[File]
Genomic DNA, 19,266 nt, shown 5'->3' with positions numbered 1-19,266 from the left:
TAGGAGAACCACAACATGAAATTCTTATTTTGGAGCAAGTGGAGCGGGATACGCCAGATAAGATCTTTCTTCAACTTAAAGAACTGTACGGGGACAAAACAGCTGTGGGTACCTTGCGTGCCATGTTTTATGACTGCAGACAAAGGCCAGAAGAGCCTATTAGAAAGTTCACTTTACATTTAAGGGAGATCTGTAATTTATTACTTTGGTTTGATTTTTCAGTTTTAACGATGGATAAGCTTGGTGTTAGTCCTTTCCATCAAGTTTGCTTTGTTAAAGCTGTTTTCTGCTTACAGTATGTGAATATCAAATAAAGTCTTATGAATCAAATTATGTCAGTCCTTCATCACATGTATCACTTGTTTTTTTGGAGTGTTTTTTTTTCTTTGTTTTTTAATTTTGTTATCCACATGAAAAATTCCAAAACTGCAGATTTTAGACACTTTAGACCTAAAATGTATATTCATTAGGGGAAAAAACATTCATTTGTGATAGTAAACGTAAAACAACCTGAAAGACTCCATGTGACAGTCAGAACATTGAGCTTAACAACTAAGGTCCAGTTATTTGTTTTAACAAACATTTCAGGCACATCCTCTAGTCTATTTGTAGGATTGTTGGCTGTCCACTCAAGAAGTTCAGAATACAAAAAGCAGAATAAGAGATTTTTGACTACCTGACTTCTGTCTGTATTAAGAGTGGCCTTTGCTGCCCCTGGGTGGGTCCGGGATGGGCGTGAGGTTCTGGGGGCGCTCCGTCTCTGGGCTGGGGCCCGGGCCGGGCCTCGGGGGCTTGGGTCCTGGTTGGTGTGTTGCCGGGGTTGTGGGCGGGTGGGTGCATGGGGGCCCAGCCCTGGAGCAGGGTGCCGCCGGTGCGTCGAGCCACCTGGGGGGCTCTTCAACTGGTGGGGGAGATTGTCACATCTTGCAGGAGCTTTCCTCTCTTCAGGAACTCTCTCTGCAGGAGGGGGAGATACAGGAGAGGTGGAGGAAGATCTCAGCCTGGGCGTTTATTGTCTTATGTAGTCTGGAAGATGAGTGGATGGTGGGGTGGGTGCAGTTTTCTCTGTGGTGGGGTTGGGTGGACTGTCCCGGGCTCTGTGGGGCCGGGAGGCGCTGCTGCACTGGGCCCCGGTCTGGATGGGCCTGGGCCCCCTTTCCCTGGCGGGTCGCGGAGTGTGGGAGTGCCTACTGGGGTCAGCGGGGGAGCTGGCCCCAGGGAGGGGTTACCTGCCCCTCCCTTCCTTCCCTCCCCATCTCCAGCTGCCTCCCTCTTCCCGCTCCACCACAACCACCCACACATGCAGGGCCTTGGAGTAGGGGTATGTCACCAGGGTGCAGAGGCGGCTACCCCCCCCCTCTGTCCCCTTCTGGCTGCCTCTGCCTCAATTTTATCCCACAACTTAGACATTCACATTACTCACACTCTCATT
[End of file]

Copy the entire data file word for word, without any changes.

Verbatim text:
Genomic DNA, 19,266 nt, shown 5'->3' with positions numbered 1-19,266 from the left:
TAGGAGAACCACAACATGAAATTCTTATTTTGGAGCAAGTGGAGCGGGATACGCCAGATAAGATCTTTCTTCAACTTAAAGAACTGTACGGGGACAAAACAGCTGTGGGTACCTTGCGTGCCATGTTTTATGACTGCAGACAAAGGCCAGAAGAGCCTATTAGAAAGTTCACTTTACATTTAAGGGAGATCTGTAATTTATTACTTTGGTTTGATTTTTCAGTTTTAACGATGGATAAGCTTGGTGTTAGTCCTTTCCATCAAGTTTGCTTTGTTAAAGCTGTTTTCTGCTTACAGTATGTGAATATCAAATAAAGTCTTATGAATCAAATTATGTCAGTCCTTCATCACATGTATCACTTGTTTTTTTGGAGTGTTTTTTTTTCTTTGTTTTTTAATTTTGTTATCCACATGAAAAATTCCAAAACTGCAGATTTTAGACACTTTAGACCTAAAATGTATATTCATTAGGGGAAAAAACATTCATTTGTGATAGTAAACGTAAAACAACCTGAAAGACTCCATGTGACAGTCAGAACATTGAGCTTAACAACTAAGGTCCAGTTATTTGTTTTAACAAACATTTCAGGCACATCCTCTAGTCTATTTGTAGGATTGTTGGCTGTCCACTCAAGAAGTTCAGAATACAAAAAGCAGAATAAGAGATTTTTGACTACCTGACTTCTGTCTGTATTAAGAGTGGCCTTTGCTGCCCCTGGGTGGGTCCGGGATGGGCGTGAGGTTCTGGGGGCGCTCCGTCTCTGGGCTGGGGCCCGGGCCGGGCCTCGGGGGCTTGGGTCCTGGTTGGTGTGTTGCCGGGGTTGTGGGCGGGTGGGTGCATGGGGGCCCAGCCCTGGAGCAGGGTGCCGCCGGTGCGTCGAGCCACCTGGGGGGCTCTTCAACTGGTGGGGGAGATTGTCACATCTTGCAGGAGCTTTCCTCTCTTCAGGAACTCTCTCTGCAGGAGGGGGAGATACAGGAGAGGTGGAGGAAGATCTCAGCCTGGGCGTTTATTGTCTTATGTAGTCTGGAAGATGAGTGGATGGTGGGGTGGGTGCAGTTTTCTCTGTGGTGGGGTTGGGTGGACTGTCCCGGGCTCTGTGGGGCCGGGAGGCGCTGCTGCACTGGGCCCCGGTCTGGATGGGCCTGGGCCCCCTTTCCCTGGCGGGTCGCGGAGTGTGGGAGTGCCTACTGGGGTCAGCGGGGGAGCTGGCCCCAGGGAGGGGTTACCTGCCCCTCCCTTCCTTCCCTCCCCATCTCCAGCTGCCTCCCTCTTCCCGCTCCACCACAACCACCCACACATGCAGGGCCTTGGAGTAGGGGTATGTCACCAGGGTGCAGAGGCGGCTACCCCCCCCCTCTGTCCCCTTCTGGCTGCCTCTGCCTCAATTTTATCCCACAACTTAGACATTCACATTACTCACACTCTCATT